The IET launches new Information & Communications Sector
Chi Onwurah: multidisciplinary knowledge is essential for tackling the big challenges that societies now face.
The IET has launched its new Information and Communications Sector to become the Institution’s principle focal point for technology professionals involved in the field.
The I&C Sector aims to provide up-to-date news and information for both IET members and non-members, and to track the defining issues driving this dynamic and influential profession. It will also champion professional interests to governments, policy formers, and the wider public. It is one of a portfolio of new Sectors that the IET has introduced to cover the full range of its membership and activities. The sector teams include leading industry and academic figures, working in collaboration with senior IET experts.
“One of the Sectors’ key objectives is to partner with strategically-aligned trade associations and industry bodies, and identify key hot topics and activities to ensure that the IET deploys its established expertise where we believe it will have the greatest impact,” says Simon Yarwood, I&C Sector Head. “Areas such as data centres, superfast broadband delivery, and green ICT, are having a profound impact on the way the world is run, and yet in many cases they have emerged so quickly that our understanding of how best to manage them is still catching up. The I&C Sector’s mission is to close the gap between professional understanding and business reality, and to establish a focal point for taking forward professional knowledge and attainments.”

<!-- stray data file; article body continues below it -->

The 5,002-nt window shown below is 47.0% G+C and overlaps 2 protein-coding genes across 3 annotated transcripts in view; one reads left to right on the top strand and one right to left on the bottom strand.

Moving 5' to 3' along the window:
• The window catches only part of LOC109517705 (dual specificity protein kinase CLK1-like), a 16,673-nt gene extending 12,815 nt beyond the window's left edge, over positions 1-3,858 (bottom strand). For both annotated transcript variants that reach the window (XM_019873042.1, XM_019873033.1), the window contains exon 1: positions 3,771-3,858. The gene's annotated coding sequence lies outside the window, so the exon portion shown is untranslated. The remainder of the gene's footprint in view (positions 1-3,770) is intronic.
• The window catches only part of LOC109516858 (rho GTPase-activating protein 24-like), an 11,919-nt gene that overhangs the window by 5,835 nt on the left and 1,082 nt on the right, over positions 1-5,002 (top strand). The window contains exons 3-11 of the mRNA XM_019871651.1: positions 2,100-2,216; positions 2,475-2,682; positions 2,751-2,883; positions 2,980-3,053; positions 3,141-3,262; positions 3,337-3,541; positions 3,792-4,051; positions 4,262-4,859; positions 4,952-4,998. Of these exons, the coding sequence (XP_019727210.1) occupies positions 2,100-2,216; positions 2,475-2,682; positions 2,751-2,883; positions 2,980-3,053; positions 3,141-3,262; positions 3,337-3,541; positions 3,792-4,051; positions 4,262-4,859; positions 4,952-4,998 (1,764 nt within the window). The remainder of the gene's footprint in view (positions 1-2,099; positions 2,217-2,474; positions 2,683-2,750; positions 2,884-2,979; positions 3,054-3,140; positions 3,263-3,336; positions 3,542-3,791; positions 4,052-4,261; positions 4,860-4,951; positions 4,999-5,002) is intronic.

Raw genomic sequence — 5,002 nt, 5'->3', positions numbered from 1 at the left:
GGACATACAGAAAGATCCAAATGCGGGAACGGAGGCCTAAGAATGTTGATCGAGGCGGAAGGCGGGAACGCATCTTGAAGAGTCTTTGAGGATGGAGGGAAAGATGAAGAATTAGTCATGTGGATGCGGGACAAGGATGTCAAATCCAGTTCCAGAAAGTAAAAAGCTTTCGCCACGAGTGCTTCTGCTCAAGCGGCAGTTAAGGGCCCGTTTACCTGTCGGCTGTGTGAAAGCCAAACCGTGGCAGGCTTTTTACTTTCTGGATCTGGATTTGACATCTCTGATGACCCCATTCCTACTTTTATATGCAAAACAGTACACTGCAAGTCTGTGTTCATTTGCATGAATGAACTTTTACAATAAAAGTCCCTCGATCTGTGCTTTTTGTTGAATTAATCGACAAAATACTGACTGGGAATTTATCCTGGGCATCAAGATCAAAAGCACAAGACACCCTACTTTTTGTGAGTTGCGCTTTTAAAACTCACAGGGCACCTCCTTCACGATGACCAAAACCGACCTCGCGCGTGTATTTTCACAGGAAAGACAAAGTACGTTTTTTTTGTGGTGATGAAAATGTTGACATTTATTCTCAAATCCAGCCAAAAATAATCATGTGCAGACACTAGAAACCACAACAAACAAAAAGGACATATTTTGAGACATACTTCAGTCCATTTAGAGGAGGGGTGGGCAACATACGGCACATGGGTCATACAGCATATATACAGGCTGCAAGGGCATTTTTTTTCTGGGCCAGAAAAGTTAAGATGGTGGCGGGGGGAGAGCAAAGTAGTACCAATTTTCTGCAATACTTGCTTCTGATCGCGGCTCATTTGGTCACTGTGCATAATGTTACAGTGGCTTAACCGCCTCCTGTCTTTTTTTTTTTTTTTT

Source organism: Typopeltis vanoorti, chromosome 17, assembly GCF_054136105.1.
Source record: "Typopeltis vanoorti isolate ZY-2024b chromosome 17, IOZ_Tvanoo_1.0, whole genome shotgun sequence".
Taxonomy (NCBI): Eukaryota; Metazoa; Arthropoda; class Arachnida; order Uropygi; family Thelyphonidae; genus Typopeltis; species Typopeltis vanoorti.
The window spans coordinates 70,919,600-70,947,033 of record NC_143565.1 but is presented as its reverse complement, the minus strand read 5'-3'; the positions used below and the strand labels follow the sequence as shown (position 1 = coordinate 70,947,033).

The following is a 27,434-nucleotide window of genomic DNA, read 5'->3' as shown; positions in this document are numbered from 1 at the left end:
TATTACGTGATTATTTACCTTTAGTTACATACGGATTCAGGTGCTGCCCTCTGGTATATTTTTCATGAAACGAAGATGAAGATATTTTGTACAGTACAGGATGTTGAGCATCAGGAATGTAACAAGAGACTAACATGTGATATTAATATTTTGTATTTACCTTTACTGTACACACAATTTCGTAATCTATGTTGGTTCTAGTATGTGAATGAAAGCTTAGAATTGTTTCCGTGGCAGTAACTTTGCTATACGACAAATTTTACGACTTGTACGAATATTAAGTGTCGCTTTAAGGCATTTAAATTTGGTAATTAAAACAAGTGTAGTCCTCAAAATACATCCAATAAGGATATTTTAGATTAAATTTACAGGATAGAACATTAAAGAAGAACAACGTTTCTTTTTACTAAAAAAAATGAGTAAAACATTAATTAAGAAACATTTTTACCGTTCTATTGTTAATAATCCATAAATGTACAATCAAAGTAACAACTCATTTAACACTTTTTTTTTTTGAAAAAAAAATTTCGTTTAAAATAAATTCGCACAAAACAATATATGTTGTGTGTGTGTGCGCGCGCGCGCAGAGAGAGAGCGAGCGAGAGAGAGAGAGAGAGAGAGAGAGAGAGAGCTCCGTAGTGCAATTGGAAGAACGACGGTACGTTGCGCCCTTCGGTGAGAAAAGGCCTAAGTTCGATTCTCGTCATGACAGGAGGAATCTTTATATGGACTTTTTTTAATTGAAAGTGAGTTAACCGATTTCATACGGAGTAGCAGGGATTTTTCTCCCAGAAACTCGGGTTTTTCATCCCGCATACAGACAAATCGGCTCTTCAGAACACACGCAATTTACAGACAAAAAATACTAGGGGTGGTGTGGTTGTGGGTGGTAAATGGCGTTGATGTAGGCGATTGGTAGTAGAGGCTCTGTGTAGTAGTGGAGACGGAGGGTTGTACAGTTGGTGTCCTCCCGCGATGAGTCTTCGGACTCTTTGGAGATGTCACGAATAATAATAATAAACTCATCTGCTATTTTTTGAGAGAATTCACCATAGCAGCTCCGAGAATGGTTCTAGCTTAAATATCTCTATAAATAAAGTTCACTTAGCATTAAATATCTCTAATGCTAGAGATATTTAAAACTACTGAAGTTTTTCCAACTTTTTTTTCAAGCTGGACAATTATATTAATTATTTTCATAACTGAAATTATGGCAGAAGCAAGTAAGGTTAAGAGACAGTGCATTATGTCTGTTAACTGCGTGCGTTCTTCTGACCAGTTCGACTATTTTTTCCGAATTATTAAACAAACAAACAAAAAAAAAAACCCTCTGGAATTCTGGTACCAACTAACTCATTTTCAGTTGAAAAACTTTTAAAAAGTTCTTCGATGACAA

Other areas within the I&C Sector’s scope include smart grids and metering, wireless applications and spectrum management, large-scale software project management, and security. Full details can be found in a summary document that can be downloaded from http://kn.theiet.org/sectors/information-communications/index.cfm.
Speaking at the launch event, shadow minister for science Chi Onwurah said that multidisciplinary knowledge is essential for tackling the big challenges that global societies now face. “Markets now are very rarely single engineering-skill based. [Engineering and technology] graduates have to be absolutely clear about this,” she said. “They cannot pursue their profession in an engineering silo – no matter how beautifully engineered that silo is.”
Multidisciplinary skills are also crucial, Onwurah added, to respond to the challenge of climate change – “because rising temperatures affect all disciplines as well as all humanity”.
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